'Patient-targeted Googling' has benefits and pitfalls, but is it ethical?

August 1, 2019


How would you feel if you found out that your doctor was researching you online to learn more about you? Happy she was so thorough? Annoyed at her nosiness? Maybe a little of both?

Leslie Kuhnel

With more people using social media and more details of people's lives available online, most health care professionals are a mouse click away from learning things their patients may not have shared yet — or may not want to share — with their health care team. While searching for information about patients online may provide relevant information in some cases, it can also be an intrusive, if surreptitious, invasion of privacy. And, though the line between appropriate searching and inappropriate searching is far from clear, the practice is common enough that there is a growing body of journal articles on the topic of "patient-targeted Googling."

Leslie Kuhnel, division ethicist at CHI Health in Omaha, Neb., is among those working to help clarify this murky ethical area. She published an article in the Summer 2018 edition of The Journal of Clinical Ethics examining the topic and describing TTAPP, a critical thinking tool developed by CHI Health's Behavioral Health Ethics Committee. TTaPP, which is short for Together Take a Pause and Ponder, is intended to prompt health care professionals to weigh their intentions and motivations before conducting online searches for information about their patients.

Do patients realize clinicians are doing such online searches?
For a lot of patients, it probably wouldn't even occur to them that their health care professionals might be looking for information online about them. Some patients, though — younger patients in particular — may not be surprised at all. In fact, for a few, there may be an expectation that since information about them is already there online, people other than their friends and family may be looking at it.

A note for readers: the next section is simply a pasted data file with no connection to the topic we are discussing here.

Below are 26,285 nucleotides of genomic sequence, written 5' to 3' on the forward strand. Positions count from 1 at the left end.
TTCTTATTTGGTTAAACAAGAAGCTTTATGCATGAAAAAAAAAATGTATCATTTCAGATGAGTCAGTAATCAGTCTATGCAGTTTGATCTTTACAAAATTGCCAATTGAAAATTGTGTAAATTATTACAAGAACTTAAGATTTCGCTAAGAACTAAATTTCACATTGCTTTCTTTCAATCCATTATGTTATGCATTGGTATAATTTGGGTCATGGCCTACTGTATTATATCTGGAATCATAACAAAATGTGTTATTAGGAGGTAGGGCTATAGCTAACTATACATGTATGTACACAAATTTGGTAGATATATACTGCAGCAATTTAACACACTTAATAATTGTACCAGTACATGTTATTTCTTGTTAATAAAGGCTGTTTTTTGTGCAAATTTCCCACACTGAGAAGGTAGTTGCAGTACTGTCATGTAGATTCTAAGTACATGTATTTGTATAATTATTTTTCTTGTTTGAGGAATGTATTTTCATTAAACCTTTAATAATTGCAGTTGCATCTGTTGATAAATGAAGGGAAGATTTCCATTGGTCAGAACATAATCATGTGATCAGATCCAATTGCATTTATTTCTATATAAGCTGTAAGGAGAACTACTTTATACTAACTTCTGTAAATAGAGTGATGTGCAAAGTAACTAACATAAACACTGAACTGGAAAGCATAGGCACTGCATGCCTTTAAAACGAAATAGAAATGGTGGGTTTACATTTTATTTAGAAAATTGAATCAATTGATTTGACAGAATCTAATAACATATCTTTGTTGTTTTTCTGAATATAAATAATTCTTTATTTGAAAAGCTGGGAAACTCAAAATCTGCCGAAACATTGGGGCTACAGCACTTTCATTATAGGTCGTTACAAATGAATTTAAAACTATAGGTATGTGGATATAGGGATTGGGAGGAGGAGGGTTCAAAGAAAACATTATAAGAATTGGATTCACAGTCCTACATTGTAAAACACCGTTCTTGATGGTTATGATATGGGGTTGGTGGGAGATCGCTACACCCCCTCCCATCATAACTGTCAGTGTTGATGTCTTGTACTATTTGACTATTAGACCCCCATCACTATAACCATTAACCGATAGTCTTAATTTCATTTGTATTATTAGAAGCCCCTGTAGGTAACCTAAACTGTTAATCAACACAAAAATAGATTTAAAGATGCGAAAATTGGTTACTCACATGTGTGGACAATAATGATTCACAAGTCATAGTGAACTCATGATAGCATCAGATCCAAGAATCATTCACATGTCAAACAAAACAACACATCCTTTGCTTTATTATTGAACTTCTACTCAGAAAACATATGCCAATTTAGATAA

How did TTaPP come about?
One of our treatment teams was curious about some events happening within the family of a patient. They decided to search online to find out more and stumbled upon some information that caused them to become conflicted about what to share and what not to share with their patient. This knowledge was about events that the patient's family had not yet decided to share with the patient or the team, and it had a significant impact on the trusting relationship between the team and the family. As a result of that experience, the treatment team turned to our Behavioral Health Ethics Committee for guidance.

After a lot of thought and deliberation, the committee decided to create a tool to help professionals think through whether or not to search online for patient information. Our goal was to explore the ethical dimensions of online searching, and help people recognize the potential benefits and possible risks of harm that might result in the therapeutic relationship if such searches were done without thoughtful consideration ahead of time. For example, the information might give a false impression of the person or may be something the person is not yet ready to share.

Knowing there may be a problem with the information found online, what should we be thinking about in order to mitigate any risks of harm to the therapeutic relationship between provider and patient?
We set a standard that before deciding whether or not such a search would be ethically justified, a health care professional should check in with a colleague and work through a set of questions — some crafted by our team, and others drawn from the emerging literature about patient-targeted Googling. Those questions include: Is my looking for this patient's information helpful or potentially harmful to the therapeutic relationship? Is there information online that I need to know in order to move treatment forward for this patient? Can I get this information simply by asking the patient directly?

If I do decide to search online, how will I assess the accuracy of information I find? And what do I do with that information? Do I let the patient know what I found? Do I share the information with other care team members? And if I do share, how will that positively or negatively impact their relationship with the patient?